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Would this make a good work bench top?

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Forum topic by DavidTTU posted 10-05-2015 11:23 PM 900 views 0 times favorited 14 replies Add to Favorites Watch
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DavidTTU

136 posts in 1301 days


10-05-2015 11:23 PM

Topic tags/keywords: work bench top

I would like to build a real work bench for my shop. I am just in the beginning phases of planing and I am starting to look at materials. I have access to several old 8’ x 10’ solid core doors. They are about 1.5 ” thick of what looks to be pine with red oak on the outer most edges. I was thinking I could slice them in 2” wide slices and turn them 90 degrees to glue up for a bench top.

I have attached some pictures of the wood. If you could give me some advice I would appreciate it.

1. what kind of wood do you think it is.
2. Would you use it?
3. Would it make a flat solid bench top surface?
4. How thick would you make it?

I plan on using this bench for hand tools and furniture building.

Cheers,


14 replies so far

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DavidTTU

136 posts in 1301 days


#1 posted 10-05-2015 11:27 PM

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01ntrain

170 posts in 736 days


#2 posted 10-06-2015 12:10 AM

I think you’ve already answered all of the pertinent questions, yourself. That is indeed a pine/red-oak door-rail. The only thing missing is the face-veneer.

I don’t see why you couldn’t do what you’re talking about, I think it would make a fine workbench top.

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bondogaposis

4283 posts in 2017 days


#3 posted 10-06-2015 01:29 AM

Yeah, that would work if you have enough of them. I made my bench 3 1/2” thick and I feel that is more than adequate.

-- Bondo Gaposis

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DavidTTU

136 posts in 1301 days


#4 posted 10-06-2015 01:42 PM

I think I will try 2” thick. Not sure if I can come up with enough doors to go three 1/2 thick.

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JayT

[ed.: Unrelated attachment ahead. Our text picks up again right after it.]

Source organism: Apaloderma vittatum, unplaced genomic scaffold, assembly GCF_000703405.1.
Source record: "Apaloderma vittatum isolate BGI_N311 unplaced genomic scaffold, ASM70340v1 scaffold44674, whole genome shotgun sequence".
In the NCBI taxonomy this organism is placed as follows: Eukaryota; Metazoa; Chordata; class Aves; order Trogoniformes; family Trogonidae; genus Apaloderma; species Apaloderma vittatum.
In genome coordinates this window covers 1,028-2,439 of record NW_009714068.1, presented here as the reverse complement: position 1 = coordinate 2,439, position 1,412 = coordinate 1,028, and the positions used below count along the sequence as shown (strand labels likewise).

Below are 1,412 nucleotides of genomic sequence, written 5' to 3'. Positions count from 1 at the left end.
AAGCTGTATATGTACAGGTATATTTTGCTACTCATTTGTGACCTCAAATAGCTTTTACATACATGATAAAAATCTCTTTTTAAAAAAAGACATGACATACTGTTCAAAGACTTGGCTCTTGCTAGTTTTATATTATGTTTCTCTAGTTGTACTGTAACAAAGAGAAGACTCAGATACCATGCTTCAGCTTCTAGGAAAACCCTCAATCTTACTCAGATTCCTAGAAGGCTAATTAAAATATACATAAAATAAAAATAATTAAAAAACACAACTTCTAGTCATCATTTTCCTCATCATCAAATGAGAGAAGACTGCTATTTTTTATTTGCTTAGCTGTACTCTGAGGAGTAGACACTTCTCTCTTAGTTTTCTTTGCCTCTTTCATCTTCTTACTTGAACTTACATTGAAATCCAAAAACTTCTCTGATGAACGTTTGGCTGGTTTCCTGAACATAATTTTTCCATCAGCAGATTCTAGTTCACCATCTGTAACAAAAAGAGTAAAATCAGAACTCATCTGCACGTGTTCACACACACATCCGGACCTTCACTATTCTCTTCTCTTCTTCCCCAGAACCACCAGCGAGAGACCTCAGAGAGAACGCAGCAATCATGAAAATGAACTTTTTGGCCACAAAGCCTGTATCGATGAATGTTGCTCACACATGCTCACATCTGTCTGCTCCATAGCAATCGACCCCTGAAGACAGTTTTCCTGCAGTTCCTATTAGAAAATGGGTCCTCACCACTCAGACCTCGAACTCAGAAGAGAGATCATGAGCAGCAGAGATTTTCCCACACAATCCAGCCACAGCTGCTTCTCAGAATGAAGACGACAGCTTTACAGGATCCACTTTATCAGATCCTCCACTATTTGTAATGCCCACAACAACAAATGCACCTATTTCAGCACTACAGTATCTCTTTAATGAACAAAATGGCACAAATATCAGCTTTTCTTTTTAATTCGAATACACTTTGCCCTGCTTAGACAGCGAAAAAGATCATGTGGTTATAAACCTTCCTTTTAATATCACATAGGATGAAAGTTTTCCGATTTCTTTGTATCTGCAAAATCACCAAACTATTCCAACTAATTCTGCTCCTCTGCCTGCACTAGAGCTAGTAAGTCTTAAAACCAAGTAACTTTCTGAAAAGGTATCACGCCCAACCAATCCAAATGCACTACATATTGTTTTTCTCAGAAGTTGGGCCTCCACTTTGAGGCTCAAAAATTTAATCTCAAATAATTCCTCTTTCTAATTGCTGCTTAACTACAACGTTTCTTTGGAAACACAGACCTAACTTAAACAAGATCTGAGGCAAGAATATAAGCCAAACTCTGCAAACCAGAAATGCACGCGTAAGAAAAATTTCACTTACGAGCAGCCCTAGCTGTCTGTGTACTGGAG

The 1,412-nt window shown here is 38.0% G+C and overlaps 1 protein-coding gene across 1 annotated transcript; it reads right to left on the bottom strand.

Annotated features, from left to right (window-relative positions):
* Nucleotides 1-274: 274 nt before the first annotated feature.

5318 posts in 1877 days


#5 posted 10-06-2015 02:45 PM

Why not just laminate two or three doors on top of each other instead going through all the extra work of ripping them, turning 90 degrees and re-gluing? I don’t think you would see any difference in strength or rigidity and it would save a lot of time and effort. You’d still need to flatten the faces to get good glue surface, but should come out ahead on time overall.

-- In matters of style, swim with the current; in matters of principle, stand like a rock. Thomas Jefferson

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rwe2156

2542 posts in 1147 days


#6 posted 10-06-2015 03:15 PM

I think you’re right about the pine (or spruce?).

I also agree with the poster re: just laminate 2 doors to make a 3” thick top.

Edge band with some oak.

-- Everything is a prototype thats why its one of a kind!!

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DavidTTU

136 posts in 1301 days


#7 posted 10-06-2015 03:47 PM

My thought was to rip them in strips so that I can use my planer to take off the 1/4” oak veener. Then I could flatten the face on my jointer. It does seem like a lot of work. I like the idea of laminating the doors together but I unsure of how to take care of the veener. Is it time to invest in a Jack plane?

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JayT

5318 posts in 1877 days


#8 posted 10-06-2015 04:11 PM

You are either going to have to find some way to remove/flatten the veneer or flatten the top after gluing all the strips together. Either way, it requires taking material off of and flattening a large surface.

I’d do it with a hand plane, others may use a router sled or wide belt sander. Just depends on what you have at your disposal.

-- In matters of style, swim with the current; in matters of principle, stand like a rock. Thomas Jefferson

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BasementShop

69 posts in 966 days